Did you know, internet friends, that Michelangelo had to construct a special scaffolding system to paint the sistine chapel?? Its true. So my meditation on scaffolding is not with out historical precedence.
One of the things I wanted from my time at RC was to build better coding habits. This included things like consistently posting projects to github, having a good dev environment (ie tricking out my vim conf), but also structuring my projects in a less idiosyncratic way. And that means scaffolding!
This week was hack week at my job, where we hack on personal projects. I was working on a machine learning project – more to come on that in another post. Since my code was going to be in its own repo, and not part of the monolithic code base, I was wondering what sort of code scaffolding I should use. The code in question is python code – fyi…
What do I mean by code scaffolding? These are the files and documents that every software project has. Frameworks like Rails, and Django automatically scaffold projects because they are very opinionated in how things need to work. Node also has some great scaffolding libraries thanks to yeoman. Rust and Haskell also have good project generators – but what about python, just plain ole python??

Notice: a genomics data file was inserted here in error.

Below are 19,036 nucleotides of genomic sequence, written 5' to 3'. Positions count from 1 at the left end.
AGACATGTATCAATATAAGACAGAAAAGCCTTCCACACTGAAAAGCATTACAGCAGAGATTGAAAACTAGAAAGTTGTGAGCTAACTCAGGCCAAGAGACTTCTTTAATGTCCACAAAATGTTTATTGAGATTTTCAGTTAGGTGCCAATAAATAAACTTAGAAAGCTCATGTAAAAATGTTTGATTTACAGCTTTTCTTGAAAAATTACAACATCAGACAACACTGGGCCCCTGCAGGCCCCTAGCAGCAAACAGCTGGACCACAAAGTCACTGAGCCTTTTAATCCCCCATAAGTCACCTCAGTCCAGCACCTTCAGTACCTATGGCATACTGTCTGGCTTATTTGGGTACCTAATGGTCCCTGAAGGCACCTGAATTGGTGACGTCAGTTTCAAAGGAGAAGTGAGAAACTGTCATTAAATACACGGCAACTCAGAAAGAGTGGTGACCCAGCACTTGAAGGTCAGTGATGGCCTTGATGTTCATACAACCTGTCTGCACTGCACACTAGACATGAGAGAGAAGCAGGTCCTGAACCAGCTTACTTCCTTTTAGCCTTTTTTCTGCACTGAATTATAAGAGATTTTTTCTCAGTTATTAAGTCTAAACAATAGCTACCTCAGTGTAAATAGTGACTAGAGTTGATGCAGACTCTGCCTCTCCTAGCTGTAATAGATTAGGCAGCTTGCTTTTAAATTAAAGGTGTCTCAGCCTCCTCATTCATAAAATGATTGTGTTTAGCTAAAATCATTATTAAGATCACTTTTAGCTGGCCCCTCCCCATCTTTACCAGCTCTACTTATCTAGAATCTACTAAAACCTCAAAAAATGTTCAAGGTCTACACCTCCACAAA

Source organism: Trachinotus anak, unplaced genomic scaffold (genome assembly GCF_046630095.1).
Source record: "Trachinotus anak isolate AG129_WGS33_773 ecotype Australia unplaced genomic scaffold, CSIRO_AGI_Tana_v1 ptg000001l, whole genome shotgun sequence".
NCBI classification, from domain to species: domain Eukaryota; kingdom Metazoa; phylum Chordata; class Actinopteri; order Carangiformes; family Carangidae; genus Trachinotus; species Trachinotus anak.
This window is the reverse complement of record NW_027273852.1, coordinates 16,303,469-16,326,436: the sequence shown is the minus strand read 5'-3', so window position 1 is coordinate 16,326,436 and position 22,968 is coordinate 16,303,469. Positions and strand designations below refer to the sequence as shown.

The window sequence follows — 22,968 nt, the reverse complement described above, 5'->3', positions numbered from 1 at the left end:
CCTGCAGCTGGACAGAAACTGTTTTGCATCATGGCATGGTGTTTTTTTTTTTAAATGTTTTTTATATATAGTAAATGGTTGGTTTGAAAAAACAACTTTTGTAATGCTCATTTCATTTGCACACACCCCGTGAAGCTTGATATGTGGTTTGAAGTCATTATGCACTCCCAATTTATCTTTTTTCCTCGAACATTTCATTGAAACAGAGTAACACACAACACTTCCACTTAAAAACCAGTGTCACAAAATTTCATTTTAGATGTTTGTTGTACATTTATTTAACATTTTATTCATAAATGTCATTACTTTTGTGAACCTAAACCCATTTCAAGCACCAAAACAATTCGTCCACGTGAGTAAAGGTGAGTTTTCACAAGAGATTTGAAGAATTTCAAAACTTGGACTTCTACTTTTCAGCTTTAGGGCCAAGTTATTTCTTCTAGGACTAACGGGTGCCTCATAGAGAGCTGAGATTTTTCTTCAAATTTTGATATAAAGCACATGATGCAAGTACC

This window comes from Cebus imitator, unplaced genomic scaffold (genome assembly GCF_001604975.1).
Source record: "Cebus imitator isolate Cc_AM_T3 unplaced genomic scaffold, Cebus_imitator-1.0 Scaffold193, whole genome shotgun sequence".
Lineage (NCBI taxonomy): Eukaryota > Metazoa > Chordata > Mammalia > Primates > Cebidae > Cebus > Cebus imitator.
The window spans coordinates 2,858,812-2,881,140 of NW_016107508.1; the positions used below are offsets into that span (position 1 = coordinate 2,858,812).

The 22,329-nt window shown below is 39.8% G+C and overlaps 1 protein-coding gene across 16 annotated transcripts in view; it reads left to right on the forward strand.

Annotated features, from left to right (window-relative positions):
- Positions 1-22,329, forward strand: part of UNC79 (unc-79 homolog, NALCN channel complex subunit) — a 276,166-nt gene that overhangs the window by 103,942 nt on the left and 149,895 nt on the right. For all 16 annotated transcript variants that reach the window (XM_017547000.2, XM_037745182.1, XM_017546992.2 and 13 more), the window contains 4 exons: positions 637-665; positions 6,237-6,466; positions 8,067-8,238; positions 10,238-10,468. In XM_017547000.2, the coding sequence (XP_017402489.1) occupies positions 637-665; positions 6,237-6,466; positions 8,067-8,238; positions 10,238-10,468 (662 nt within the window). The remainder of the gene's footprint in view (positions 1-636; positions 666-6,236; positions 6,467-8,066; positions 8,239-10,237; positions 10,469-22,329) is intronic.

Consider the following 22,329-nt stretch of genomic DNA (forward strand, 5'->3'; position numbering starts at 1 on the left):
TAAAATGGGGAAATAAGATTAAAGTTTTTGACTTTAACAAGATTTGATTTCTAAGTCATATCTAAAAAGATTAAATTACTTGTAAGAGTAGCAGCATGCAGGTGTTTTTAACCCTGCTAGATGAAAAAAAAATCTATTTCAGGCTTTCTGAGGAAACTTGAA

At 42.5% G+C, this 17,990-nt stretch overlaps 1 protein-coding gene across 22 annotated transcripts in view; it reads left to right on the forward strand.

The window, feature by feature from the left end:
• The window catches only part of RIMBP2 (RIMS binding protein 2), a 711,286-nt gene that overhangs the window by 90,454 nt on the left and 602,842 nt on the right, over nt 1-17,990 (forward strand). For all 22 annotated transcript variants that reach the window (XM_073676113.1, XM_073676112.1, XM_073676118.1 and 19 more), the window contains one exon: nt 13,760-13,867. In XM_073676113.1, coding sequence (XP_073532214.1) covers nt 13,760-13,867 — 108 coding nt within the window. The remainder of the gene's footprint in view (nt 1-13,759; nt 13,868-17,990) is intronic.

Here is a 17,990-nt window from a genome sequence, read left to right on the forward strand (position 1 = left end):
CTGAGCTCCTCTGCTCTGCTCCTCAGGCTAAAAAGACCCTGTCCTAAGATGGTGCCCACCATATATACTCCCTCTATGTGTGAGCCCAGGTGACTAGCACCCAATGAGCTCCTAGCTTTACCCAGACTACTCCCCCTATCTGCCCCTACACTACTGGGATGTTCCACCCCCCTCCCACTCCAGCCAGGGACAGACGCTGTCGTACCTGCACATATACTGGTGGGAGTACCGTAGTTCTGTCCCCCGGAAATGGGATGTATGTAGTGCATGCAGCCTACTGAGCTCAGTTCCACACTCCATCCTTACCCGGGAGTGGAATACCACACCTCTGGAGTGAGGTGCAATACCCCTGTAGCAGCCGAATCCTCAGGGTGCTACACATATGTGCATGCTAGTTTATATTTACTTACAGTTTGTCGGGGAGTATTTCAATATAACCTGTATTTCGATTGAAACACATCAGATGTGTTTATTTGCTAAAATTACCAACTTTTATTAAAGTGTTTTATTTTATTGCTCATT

I posted this question to our corporate internal slack … do we have any corporate python project structural requirements?? Crickets. Although one person did point me to a nifty command line parsing library called click. I was going to say I used this in Rust but really I used the clap library -I just cant think straight because 5 planets are in retrograde and I just got off an airplane.
In any case, after a quick google I found this sample module repository, by Kenneth Reitz. It’s nice. The directory structure is set up well with licenses, readmes, documentation (sphinx), and testing (node). I forked one, and will probably modify this for our internal corporate usage, and also for my own personal usage. Maybe I’ll add some functionality for selenium 🙂
Getting into the habit of setting up my projects in a standard and organized way, helps focus my mind on the task of just writing code and it gives me confidence that the code I share will not be arranged in some bizarro manner. Sometimes bizarro is good, but if you are writing corporate code, or code that has to be reused, best to take your ego out of it and write something clean, functional, and understandable.